As a Druidic- Christian or Christo-Druid, I love to honour the ancestors, and make it a joy to do so. This Sunday it’s Mother’s Day in the UK, and I’ll be buying a huge bunch of flowers.
It’s now been over five years – time flies – since the sweetest and most wonderful lady ‘went home’. A few days later and it will be two years since the gentlest and ‘toughest’ man I ever knew also ‘passed on’. Oh, what child doesn’t miss their parents, following a bereavement?
‘Honour your father and mother…’ Ephesians 6.2a. The Book
It is something many, especially in our culture, don’t like to talk about: death. It can seem such an ugly word. And yet, in balance, I do believe it is healthy to dwell upon it for an appropriate amount of time. Talking about it can be cathartic. However, this article is my opinion and belief (and I accept the following may not be appropriate for the recently bereaved, and won’t be offended should such people stop reading now. If this applies to you, rest assured, you are still in my thoughts and prayers, and even more so).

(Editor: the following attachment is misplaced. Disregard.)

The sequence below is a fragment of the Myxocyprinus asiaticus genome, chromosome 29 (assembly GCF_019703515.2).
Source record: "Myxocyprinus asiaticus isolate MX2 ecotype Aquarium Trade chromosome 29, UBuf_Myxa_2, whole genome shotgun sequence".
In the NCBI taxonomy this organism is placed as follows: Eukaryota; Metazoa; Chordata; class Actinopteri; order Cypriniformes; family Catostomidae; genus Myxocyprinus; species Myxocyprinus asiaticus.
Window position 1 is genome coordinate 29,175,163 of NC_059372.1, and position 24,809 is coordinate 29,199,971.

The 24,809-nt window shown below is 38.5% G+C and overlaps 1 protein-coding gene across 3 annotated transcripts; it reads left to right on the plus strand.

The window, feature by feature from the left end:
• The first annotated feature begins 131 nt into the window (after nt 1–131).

Death can seem such an ugly word. And regrets? Regret is seemingly just as bad. From ‘our side’, I am sure there will always be a few stray thoughts that ‘bounce’ about. Should I have said this? Should I have done that? Those thoughts are natural, but in many ways they are mentally and emotionally tortuous, and draining, but, once worked through the healing process begins, and death and our ‘departed’ loved-one can be seen in a different way. Healing begins.
‘A deathbed is not a dead place; it can be a place of intense energy’. John O’Donohue